Auxin is known to promote lateral root formation [24]. Consistently with the previous studies, we observed that 100 nM IAA significantly increased the lateral root number per unit length of primary root in both wild-type and dwf4 plants (Figure 8C). As mentioned above, IAA enhanced DWF4 transcription in lateral root primordia (Figure 5). Moreover, 500 nM Brz caused a slight reduction in the lateral root number in the untreated wild-type seedlings, and 1 nM BL rescued this decrease (Figure 8C). Similarly, the lateral root number was lower in dwf4 than in wild-type plants, although this reduction was not completely recovered by application of BL (Figure 8C). However, the effects of BL, Brz and the dwf4 mutation on lateral root formation were not observed in the presence of IAA. These results suggest that BRs and auxin cooperatively and positively regulate lateral root formation and that the BRs play a subordinate role.

Endogenous BR content in IAA-treated Arabidopsis roots

As described above, IAA induced DWF4 transcription, especially in roots. Thus, to verify whether IAA increased endogenous BR levels in roots, we measured the levels of two bioactive BRs, castasterone (CS) and BL, in IAA-treated wild-type Arabidopsis using liquid chromatography-electrospray ionization-tandem mass spectrometry (LC-ESI-MS/MS). In shoots, approximately 2 ng/g DW of CS was detected in two duplicate measurements, and the CS content was not affected by IAA application (Table 1). This result is consistent with the lack of induction of DWF4::GUS acitivity by IAA in shoots (Figure 5). In contrast, in the first test, CS was not detected in a root sample collected from 600 seedlings. However, a small amount of CS (<0.305 and <0.229 ng/g DW in DMSO- and IAA-treated roots, respectively) was quantified in a root sample collected from 1,200 seedlings. The CS level in the roots was approximately 10-fold lower than in the shoots (Table 1), which is consistent with data obtained using 5-week-old, soil-grown Arabidopsis [20]. As in the case of the shoots, the CS content in the roots was not affected by IAA application, contrary to our expectations. Another bioactive BR, BL, was not detected in any samples tested. The IAA content slightly increased in both shoots and roots when IAA was applied exogenously (Table 1).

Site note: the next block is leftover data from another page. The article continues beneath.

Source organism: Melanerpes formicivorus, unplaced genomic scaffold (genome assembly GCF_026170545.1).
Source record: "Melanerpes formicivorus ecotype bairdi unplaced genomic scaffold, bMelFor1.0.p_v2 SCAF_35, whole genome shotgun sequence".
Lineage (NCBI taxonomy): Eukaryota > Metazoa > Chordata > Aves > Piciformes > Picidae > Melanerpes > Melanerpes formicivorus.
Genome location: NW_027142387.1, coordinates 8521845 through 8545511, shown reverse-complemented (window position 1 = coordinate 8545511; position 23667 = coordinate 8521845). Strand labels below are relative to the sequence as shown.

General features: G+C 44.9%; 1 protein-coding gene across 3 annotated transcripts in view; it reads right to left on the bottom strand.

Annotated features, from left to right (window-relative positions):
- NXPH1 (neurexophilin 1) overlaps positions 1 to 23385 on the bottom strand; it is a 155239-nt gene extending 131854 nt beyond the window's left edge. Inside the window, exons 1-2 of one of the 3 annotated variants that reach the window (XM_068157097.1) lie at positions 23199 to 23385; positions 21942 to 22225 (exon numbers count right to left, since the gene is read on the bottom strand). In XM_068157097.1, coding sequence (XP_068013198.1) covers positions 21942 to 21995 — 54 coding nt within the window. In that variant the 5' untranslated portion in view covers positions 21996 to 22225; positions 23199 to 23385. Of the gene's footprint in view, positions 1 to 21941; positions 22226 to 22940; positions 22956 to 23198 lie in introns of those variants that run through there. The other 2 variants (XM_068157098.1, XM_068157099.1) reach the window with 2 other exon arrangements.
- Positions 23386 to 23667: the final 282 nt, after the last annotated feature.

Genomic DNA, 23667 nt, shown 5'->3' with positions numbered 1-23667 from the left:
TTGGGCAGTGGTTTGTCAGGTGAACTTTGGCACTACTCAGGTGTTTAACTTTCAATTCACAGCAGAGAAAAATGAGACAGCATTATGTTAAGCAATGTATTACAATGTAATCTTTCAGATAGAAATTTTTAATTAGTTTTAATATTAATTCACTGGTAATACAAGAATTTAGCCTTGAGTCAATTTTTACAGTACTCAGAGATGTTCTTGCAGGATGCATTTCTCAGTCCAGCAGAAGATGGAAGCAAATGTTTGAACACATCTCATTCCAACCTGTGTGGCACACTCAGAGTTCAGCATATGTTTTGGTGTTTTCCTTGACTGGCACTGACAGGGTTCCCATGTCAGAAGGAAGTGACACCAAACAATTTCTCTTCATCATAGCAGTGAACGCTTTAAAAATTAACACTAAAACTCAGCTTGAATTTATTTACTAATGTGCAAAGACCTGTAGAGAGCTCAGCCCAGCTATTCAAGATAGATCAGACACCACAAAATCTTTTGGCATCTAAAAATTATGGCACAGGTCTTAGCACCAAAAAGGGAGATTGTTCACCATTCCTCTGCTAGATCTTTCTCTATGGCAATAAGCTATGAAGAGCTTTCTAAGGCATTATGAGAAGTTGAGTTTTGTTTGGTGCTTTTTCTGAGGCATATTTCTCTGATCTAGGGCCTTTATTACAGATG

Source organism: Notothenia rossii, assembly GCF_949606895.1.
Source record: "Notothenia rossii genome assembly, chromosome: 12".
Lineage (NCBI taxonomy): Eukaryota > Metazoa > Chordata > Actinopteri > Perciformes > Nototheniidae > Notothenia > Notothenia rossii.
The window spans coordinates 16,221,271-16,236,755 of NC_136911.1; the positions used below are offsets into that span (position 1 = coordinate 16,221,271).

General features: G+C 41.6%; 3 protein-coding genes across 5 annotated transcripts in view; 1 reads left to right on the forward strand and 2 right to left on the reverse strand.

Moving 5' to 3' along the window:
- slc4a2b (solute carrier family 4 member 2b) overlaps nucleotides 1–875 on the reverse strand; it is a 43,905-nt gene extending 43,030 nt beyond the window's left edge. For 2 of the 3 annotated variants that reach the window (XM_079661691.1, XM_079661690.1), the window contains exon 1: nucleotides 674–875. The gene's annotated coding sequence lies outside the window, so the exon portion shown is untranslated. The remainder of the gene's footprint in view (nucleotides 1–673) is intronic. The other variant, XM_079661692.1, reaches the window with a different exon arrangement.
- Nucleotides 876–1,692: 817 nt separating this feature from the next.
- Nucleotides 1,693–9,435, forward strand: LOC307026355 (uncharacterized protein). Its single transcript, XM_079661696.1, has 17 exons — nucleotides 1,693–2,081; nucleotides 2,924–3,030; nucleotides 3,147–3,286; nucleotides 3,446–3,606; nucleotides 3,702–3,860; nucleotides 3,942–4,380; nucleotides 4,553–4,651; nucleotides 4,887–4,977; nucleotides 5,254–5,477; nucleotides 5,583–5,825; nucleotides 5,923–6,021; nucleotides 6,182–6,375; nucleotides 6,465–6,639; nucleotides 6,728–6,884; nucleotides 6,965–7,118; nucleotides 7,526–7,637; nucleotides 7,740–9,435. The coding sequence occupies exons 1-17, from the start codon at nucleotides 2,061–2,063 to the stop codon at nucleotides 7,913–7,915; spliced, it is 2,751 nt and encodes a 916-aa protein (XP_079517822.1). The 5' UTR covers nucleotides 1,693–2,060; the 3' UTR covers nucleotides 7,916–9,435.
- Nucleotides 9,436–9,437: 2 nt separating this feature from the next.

Table 1. Quantification of plant hormones in wild-type Arabidopsis seedlings.


In this study, we present evidence that DWF4 transcription is not only a part of the BR feedback control machinery but also functions in root growth directed by auxin.

We previously found that DWF4 mRNA levels are sharply decreased by exogenous BL but are rapidly increased by Brz, indicating that DWF4 expression plays a crucial role in BR homeostasis [9]. DWF4 transcription has been shown to be down-regulated by a transcription factor, BZR1, which binds to the 5′ upstream sequence of DWF4, depending on BR levels [19]. In contrast, Brz-induced DWF4 transcription has been reported only by Kim et al. [20], who showed that Brz enhanced both the mRNA level and histochemical staining of DWF4::GUS. Therefore, we investigated the kinetic behavior of DWF4 hnRNA, which reflects its transcription rate, and the mRNA and activity levels derived from a DWF4::GUS transgene to elucidate the extent to which transcriptional control contributes to the feedback regulation of DWF4 mRNA. Both DWF4 hnRNA and DWF4::GUS mRNA were reduced in the same manner as DWF4 mRNA in BL-treated Arabidopsis (Figures 1 and 2). In addition, GUS activity was suppressed by the same treatment (Figure 3). Together with the previous findings [19], [20], our data strongly support the idea that BL-triggered down-regulation of DWF4 expression is largely achieved by transcriptional control.